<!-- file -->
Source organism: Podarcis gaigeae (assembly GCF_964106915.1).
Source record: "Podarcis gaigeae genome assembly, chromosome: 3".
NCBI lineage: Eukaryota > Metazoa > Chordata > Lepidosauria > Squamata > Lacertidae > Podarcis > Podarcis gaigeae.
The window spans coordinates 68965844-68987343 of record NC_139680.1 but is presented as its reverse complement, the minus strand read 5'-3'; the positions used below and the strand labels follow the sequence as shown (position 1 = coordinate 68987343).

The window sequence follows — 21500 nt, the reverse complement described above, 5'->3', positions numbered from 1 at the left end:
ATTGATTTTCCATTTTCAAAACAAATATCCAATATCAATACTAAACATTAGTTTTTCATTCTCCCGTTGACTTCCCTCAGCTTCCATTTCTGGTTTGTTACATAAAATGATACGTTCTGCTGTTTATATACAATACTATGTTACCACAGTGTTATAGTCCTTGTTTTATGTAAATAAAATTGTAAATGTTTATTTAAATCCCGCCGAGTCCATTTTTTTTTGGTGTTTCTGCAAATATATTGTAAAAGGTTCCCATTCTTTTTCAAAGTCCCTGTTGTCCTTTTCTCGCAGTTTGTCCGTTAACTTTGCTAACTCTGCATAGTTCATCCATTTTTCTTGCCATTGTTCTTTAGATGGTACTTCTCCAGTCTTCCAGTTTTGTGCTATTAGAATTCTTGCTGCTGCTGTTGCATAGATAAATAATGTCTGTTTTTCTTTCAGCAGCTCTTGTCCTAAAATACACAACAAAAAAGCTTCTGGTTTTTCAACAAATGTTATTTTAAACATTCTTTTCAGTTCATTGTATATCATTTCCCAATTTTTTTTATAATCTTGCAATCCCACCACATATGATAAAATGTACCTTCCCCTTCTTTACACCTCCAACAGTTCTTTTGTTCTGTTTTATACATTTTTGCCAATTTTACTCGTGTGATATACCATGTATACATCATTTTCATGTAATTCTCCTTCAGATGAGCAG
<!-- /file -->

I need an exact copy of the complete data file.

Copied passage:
Source organism: Podarcis gaigeae (assembly GCF_964106915.1).
Source record: "Podarcis gaigeae genome assembly, chromosome: 3".
NCBI lineage: Eukaryota > Metazoa > Chordata > Lepidosauria > Squamata > Lacertidae > Podarcis > Podarcis gaigeae.
The window spans coordinates 68965844-68987343 of record NC_139680.1 but is presented as its reverse complement, the minus strand read 5'-3'; the positions used below and the strand labels follow the sequence as shown (position 1 = coordinate 68987343).

The window sequence follows — 21500 nt, the reverse complement described above, 5'->3', positions numbered from 1 at the left end:
ATTGATTTTCCATTTTCAAAACAAATATCCAATATCAATACTAAACATTAGTTTTTCATTCTCCCGTTGACTTCCCTCAGCTTCCATTTCTGGTTTGTTACATAAAATGATACGTTCTGCTGTTTATATACAATACTATGTTACCACAGTGTTATAGTCCTTGTTTTATGTAAATAAAATTGTAAATGTTTATTTAAATCCCGCCGAGTCCATTTTTTTTTGGTGTTTCTGCAAATATATTGTAAAAGGTTCCCATTCTTTTTCAAAGTCCCTGTTGTCCTTTTCTCGCAGTTTGTCCGTTAACTTTGCTAACTCTGCATAGTTCATCCATTTTTCTTGCCATTGTTCTTTAGATGGTACTTCTCCAGTCTTCCAGTTTTGTGCTATTAGAATTCTTGCTGCTGCTGTTGCATAGATAAATAATGTCTGTTTTTCTTTCAGCAGCTCTTGTCCTAAAATACACAACAAAAAAGCTTCTGGTTTTTCAACAAATGTTATTTTAAACATTCTTTTCAGTTCATTGTATATCATTTCCCAATTTTTTTTATAATCTTGCAATCCCACCACATATGATAAAATGTACCTTCCCCTTCTTTACACCTCCAACAGTTCTTTTGTTCTGTTTTATACATTTTTGCCAATTTTACTCGTGTGATATACCATGTATACATCATTTTCATGTAATTCTCCTTCAGATGAGCAG